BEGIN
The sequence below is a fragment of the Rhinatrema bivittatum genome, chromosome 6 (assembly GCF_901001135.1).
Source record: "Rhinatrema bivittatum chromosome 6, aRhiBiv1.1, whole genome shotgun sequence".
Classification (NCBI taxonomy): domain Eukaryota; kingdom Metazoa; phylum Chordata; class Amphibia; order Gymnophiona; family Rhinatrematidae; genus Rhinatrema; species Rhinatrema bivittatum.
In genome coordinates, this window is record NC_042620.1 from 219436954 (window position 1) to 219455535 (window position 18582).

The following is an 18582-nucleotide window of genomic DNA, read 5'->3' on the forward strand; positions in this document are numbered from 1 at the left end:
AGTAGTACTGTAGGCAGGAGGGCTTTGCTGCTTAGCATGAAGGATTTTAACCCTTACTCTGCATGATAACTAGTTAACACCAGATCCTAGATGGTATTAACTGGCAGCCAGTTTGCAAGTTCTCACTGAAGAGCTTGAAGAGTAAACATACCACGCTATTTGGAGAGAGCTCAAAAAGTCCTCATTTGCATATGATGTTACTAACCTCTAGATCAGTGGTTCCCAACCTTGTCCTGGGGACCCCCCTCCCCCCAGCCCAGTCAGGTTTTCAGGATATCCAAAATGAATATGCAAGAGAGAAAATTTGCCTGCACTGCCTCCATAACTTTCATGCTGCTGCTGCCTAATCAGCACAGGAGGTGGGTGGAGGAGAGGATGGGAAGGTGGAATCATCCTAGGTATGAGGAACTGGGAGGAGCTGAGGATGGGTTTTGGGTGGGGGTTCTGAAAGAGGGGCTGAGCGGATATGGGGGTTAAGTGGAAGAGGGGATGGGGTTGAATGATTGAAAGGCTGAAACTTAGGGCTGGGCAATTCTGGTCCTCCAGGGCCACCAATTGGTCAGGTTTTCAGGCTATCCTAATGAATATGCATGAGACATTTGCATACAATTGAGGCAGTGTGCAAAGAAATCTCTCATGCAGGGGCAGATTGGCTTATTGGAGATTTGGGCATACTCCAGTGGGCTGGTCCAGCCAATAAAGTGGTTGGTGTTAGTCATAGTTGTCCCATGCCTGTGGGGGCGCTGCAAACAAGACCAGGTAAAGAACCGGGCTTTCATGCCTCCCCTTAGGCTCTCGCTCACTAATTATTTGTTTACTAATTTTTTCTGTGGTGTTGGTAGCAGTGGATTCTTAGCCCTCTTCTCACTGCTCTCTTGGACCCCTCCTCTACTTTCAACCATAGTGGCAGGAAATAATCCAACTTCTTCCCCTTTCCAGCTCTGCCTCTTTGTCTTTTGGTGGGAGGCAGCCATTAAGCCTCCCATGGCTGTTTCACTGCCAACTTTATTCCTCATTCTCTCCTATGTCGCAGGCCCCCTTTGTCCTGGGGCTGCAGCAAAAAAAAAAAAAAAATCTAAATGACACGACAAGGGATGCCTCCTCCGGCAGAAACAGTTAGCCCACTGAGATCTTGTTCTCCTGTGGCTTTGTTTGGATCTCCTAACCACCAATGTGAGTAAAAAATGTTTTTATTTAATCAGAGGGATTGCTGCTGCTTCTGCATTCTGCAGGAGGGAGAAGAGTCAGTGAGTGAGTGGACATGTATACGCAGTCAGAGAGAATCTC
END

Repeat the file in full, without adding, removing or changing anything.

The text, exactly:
The sequence below is a fragment of the Rhinatrema bivittatum genome, chromosome 6 (assembly GCF_901001135.1).
Source record: "Rhinatrema bivittatum chromosome 6, aRhiBiv1.1, whole genome shotgun sequence".
Classification (NCBI taxonomy): domain Eukaryota; kingdom Metazoa; phylum Chordata; class Amphibia; order Gymnophiona; family Rhinatrematidae; genus Rhinatrema; species Rhinatrema bivittatum.
In genome coordinates, this window is record NC_042620.1 from 219436954 (window position 1) to 219455535 (window position 18582).

The following is an 18582-nucleotide window of genomic DNA, read 5'->3' on the forward strand; positions in this document are numbered from 1 at the left end:
AGTAGTACTGTAGGCAGGAGGGCTTTGCTGCTTAGCATGAAGGATTTTAACCCTTACTCTGCATGATAACTAGTTAACACCAGATCCTAGATGGTATTAACTGGCAGCCAGTTTGCAAGTTCTCACTGAAGAGCTTGAAGAGTAAACATACCACGCTATTTGGAGAGAGCTCAAAAAGTCCTCATTTGCATATGATGTTACTAACCTCTAGATCAGTGGTTCCCAACCTTGTCCTGGGGACCCCCCTCCCCCCAGCCCAGTCAGGTTTTCAGGATATCCAAAATGAATATGCAAGAGAGAAAATTTGCCTGCACTGCCTCCATAACTTTCATGCTGCTGCTGCCTAATCAGCACAGGAGGTGGGTGGAGGAGAGGATGGGAAGGTGGAATCATCCTAGGTATGAGGAACTGGGAGGAGCTGAGGATGGGTTTTGGGTGGGGGTTCTGAAAGAGGGGCTGAGCGGATATGGGGGTTAAGTGGAAGAGGGGATGGGGTTGAATGATTGAAAGGCTGAAACTTAGGGCTGGGCAATTCTGGTCCTCCAGGGCCACCAATTGGTCAGGTTTTCAGGCTATCCTAATGAATATGCATGAGACATTTGCATACAATTGAGGCAGTGTGCAAAGAAATCTCTCATGCAGGGGCAGATTGGCTTATTGGAGATTTGGGCATACTCCAGTGGGCTGGTCCAGCCAATAAAGTGGTTGGTGTTAGTCATAGTTGTCCCATGCCTGTGGGGGCGCTGCAAACAAGACCAGGTAAAGAACCGGGCTTTCATGCCTCCCCTTAGGCTCTCGCTCACTAATTATTTGTTTACTAATTTTTTCTGTGGTGTTGGTAGCAGTGGATTCTTAGCCCTCTTCTCACTGCTCTCTTGGACCCCTCCTCTACTTTCAACCATAGTGGCAGGAAATAATCCAACTTCTTCCCCTTTCCAGCTCTGCCTCTTTGTCTTTTGGTGGGAGGCAGCCATTAAGCCTCCCATGGCTGTTTCACTGCCAACTTTATTCCTCATTCTCTCCTATGTCGCAGGCCCCCTTTGTCCTGGGGCTGCAGCAAAAAAAAAAAAAAAATCTAAATGACACGACAAGGGATGCCTCCTCCGGCAGAAACAGTTAGCCCACTGAGATCTTGTTCTCCTGTGGCTTTGTTTGGATCTCCTAACCACCAATGTGAGTAAAAAATGTTTTTATTTAATCAGAGGGATTGCTGCTGCTTCTGCATTCTGCAGGAGGGAGAAGAGTCAGTGAGTGAGTGGACATGTATACGCAGTCAGAGAGAATCTC